Privacy SOS

Click here to read stories from the Muslim community in Boston.

In the weeks following 9/11, hastily-assembled Joint Terrorism Task Forces reacted to some 96,000 tips from the public by arresting at least 1,200 people, mostly Arabs, South Asians and Muslims from other regions. They entered a Kafkaesque world of the “disappeared,” where people were considered guilty until being ‘cleared’ and might continue to be detained after that or simply deported. Not a single person caught up in these ‘special interest arrests’ was ever charged in connection with 9/11 or any other terrorist plot.

These round ups and subsequent operations targeting mainly Muslims and Middle Easterners were undertaken to fill the information vacuum, and recruit informers. Changes to FBI guidelines made in May 2002 permitted the Bureau to monitor lawful domestic religious, civic and political activity without suspicion of wrongdoing. On January 27, 2003, FBI field supervisors were ordered to count the number of mosques and Muslims in their areas, and use this information to establish a yardstick for the number of terrorism investigations they would carry out. In 2008, FBI guidelines were further revised to permit agents to use ethnicity and religion as a factor (as long as it was not the only one) in opening investigations and infiltrating groups (see sidebar for more information). Agents were also given the green light to recruit informers without identifying themselves.

Nearly a decade after 9/11, Muslims in America feel under siege. Against a backdrop of rising Islamophobia stoked by the media, certain advocacy groups and politicians, first-generation Muslims who came to the United States from police states feel especially vulnerable. Having valued the freedoms they found here, they now see once vibrant neighborhoods decimated by JTTF raids and arrests – often as a result of information given by informers and agents provocateurs who have their own problems with the law. FBI agents repeatedly show up at their homes and places of work to ask them about personal aspects of their lives and about other community members. Muslims who are not American citizens – including up to a thousand imams – have been deported on a variety of pretexts, and others have been threatened with deportation when they refused to become informers. Many no longer feel comfortable in mosques which they suspect are being monitored and don’t know whom they can trust. They find it difficult to fulfill their religious obligation of charitable giving because the government has used secret evidence to shut down the main Muslim charities.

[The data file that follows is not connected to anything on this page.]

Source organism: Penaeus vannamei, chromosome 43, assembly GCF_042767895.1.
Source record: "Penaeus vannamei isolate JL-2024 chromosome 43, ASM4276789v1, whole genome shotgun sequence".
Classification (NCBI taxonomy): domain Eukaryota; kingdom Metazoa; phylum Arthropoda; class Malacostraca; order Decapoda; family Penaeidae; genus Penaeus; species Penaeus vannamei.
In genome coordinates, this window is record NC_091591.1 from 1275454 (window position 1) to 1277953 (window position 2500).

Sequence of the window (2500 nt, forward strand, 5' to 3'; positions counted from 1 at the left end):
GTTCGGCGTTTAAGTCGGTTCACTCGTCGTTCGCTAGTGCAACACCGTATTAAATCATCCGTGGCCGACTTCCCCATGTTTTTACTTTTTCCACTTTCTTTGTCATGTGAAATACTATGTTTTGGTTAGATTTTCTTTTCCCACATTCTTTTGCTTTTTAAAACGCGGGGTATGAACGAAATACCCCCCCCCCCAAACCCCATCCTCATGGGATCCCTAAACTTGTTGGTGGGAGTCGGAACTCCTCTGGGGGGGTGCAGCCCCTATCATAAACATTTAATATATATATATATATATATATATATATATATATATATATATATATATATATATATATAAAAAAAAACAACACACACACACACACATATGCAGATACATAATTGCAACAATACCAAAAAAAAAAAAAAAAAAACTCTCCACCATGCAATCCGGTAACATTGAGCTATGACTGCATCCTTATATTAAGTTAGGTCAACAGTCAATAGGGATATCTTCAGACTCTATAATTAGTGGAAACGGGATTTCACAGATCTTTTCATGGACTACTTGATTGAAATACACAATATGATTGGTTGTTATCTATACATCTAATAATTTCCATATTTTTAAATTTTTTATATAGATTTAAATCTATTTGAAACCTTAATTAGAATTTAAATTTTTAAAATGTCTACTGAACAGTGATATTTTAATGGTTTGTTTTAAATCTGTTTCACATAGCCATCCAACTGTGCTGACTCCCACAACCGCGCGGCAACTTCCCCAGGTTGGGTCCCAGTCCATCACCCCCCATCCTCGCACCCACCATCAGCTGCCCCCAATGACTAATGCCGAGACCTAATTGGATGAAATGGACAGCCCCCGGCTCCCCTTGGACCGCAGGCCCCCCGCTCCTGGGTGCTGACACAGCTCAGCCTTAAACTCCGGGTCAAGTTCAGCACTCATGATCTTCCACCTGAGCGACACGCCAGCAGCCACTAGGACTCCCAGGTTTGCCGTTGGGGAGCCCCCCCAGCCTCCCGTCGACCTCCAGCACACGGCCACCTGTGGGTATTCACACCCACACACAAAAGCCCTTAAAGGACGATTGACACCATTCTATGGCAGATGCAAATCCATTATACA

In addition, Muslims frequently encounter harassment on the streets, discrimination at work, and are targeted for intrusive questions, humiliating searches and long delays at borders and airports. Given the multiple entry points for feeding information about individuals and “suspicious activity” into the surveillance system, there appears to be no straightforward way to clear names and get off watchlists. In the age of Total Information Awareness, people who are innocent of any wrongdoing may spend their lives as “suspects.”

Photography: Ridwan Adhami  RidzDesign

© 2024 ACLU of Massachusetts.